This Bolden guy needs to wake up to the reality that an asteroid landing serves no meaningful purpose . What are we going to do when we land on an asteroid? Take a few samples, run a few tests? I'm sure there are some astrophysicists out there that would find the data beneficial, but what, if anything would this do for the rest of us?

At least a moon landing could work towards the creation of a base for future launches or resource gathering efforts. Hell, even a far more ambitious goal of landing a man on mars is better than this asteroid crap.

RE: What a load of crap
By ROTFLCOPTER on 4/12/2013 2:16:58 PM , Rating: 2
Oh, I'm also neglecting the advances in technology that could arise from the effort of an off-world base or long distance voyage.

RE: What a load of crap
By mjv.theory on 4/12/2013 2:54:26 PM , Rating: 2
Problem is that NASA have been forced to spend most of their budget on the Orion spacecraft (read: Boeing profits increasing project) and the Senate Launch System. Given the choice between $11 Billion to incumbent contractors for the SLS for 70 tonne lift capability at $1 Billion per flight and paying SpaceX $2.5 Billion for 140 tonne lift capability and $300 Million per flight they would probably have taken the latter choice. At the very least they would have pursued a technically better and more fiscally responsible design.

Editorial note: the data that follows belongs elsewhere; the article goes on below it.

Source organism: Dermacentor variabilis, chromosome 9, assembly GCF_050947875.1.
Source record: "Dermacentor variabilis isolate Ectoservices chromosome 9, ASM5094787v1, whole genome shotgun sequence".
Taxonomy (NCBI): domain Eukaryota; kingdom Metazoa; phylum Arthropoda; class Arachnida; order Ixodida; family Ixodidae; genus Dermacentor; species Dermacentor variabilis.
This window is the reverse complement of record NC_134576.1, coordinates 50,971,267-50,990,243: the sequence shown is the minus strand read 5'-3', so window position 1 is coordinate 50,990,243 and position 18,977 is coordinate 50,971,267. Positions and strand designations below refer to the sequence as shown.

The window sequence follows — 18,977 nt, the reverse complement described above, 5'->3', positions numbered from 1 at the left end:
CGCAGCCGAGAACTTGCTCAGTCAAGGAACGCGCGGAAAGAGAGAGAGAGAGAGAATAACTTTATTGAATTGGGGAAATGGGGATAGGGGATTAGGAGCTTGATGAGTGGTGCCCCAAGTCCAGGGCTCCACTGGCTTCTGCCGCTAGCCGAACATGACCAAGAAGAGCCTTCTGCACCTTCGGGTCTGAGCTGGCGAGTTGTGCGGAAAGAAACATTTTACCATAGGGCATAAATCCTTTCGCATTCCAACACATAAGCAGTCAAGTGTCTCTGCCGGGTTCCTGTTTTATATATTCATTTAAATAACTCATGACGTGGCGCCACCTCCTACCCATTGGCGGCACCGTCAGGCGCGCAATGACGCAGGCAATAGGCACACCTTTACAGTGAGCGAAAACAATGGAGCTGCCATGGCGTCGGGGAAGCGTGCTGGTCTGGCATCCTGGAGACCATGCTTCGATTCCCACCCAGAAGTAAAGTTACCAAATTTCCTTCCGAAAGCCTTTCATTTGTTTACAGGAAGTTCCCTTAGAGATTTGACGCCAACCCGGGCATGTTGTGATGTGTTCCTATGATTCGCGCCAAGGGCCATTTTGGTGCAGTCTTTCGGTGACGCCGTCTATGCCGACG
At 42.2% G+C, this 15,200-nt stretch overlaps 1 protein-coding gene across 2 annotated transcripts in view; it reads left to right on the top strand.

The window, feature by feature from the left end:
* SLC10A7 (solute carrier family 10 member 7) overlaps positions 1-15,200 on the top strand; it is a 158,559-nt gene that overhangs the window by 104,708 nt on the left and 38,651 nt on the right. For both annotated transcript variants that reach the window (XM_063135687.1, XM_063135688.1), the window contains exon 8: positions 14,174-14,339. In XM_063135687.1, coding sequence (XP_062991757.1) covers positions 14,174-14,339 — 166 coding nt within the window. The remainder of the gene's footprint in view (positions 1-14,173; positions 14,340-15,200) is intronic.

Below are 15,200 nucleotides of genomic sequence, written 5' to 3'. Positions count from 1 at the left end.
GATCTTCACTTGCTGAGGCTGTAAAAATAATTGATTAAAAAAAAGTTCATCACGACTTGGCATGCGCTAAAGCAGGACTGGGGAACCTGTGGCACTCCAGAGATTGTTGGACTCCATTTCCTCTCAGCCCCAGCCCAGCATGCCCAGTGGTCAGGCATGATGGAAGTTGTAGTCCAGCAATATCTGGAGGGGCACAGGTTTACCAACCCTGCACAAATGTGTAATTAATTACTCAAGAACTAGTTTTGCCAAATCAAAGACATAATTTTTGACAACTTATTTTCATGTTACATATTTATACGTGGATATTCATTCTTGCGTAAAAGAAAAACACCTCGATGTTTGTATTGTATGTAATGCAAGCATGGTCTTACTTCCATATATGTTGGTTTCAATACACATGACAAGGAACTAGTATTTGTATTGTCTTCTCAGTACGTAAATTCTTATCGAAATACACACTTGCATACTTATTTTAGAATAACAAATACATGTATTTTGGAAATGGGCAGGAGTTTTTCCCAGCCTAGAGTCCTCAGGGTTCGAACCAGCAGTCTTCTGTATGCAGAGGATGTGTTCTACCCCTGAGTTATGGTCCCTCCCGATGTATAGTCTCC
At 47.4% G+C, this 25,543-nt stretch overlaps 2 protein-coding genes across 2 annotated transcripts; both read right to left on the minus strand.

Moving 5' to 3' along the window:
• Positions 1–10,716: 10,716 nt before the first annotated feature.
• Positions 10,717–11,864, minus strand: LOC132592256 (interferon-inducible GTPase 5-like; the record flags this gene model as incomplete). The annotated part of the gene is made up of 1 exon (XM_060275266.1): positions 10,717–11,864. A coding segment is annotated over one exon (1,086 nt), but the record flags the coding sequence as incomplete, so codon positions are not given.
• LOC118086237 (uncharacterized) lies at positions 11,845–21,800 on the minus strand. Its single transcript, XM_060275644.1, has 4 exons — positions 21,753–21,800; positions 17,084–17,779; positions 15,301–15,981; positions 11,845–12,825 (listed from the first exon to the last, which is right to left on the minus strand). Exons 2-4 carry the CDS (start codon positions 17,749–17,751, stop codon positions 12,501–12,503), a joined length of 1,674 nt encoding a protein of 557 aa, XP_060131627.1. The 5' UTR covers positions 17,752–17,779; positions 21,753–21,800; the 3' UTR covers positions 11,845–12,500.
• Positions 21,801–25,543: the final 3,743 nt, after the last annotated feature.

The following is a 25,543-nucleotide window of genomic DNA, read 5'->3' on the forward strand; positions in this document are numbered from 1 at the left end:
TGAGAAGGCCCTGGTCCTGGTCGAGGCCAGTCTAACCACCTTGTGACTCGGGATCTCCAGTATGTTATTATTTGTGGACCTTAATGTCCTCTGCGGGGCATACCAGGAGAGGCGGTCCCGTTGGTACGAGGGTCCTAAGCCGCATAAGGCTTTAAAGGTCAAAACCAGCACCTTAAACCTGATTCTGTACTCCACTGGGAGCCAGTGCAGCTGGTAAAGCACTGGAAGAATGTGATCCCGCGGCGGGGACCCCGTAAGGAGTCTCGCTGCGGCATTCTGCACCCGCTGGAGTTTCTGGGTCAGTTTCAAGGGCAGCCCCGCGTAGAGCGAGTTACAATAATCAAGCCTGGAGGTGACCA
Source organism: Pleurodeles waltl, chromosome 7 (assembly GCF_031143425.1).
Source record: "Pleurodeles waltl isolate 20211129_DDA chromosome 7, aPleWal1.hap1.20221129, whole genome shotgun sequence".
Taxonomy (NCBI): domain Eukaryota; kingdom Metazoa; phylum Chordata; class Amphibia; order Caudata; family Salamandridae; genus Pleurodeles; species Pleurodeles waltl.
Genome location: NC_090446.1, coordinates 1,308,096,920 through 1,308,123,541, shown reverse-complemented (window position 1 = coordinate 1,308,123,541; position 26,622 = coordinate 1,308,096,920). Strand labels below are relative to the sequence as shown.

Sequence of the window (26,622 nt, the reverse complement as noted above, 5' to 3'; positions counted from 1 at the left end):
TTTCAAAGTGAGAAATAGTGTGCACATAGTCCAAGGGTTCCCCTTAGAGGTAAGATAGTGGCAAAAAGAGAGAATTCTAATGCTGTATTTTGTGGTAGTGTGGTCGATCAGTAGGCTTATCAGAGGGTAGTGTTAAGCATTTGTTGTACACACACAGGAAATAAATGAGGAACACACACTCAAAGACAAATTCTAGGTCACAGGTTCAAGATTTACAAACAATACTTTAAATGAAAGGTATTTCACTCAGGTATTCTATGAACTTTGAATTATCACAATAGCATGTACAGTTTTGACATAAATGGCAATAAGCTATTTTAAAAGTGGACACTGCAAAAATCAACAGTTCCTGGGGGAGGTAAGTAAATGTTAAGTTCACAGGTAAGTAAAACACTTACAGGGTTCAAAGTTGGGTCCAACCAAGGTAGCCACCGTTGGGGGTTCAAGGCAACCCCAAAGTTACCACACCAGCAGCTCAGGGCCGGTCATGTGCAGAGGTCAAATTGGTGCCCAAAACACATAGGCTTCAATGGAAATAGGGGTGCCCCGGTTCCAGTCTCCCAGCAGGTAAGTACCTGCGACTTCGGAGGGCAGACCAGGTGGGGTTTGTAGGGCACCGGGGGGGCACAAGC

I'm all in favour of aiming for Mars and then coming back to the Moon later. Considering the effort required, the Moon doesn't really offer much in the way of a step towards further exploration, although it may be worthy of exploration in its own right. The only real advantages for the Moon are negligible comms delay and possibly reduced radiation risk. Going to an asteroid is basically "the only thing we can afford" option.

Just to put the cost of a 70 tonne lift SLS into perspective, for $11 Billion for SLS is equivalent to over 100 Falcon Heavy flights at 53+ tonnes each lifting 5300 tonnes to LEO, or Mars sample return, Moon missions, fuel depots, etc.. Without SLS, NASA has many options, with SLS it has very few.

RE: What a load of crap
By othercents on 4/12/2013 3:20:53 PM , Rating: 2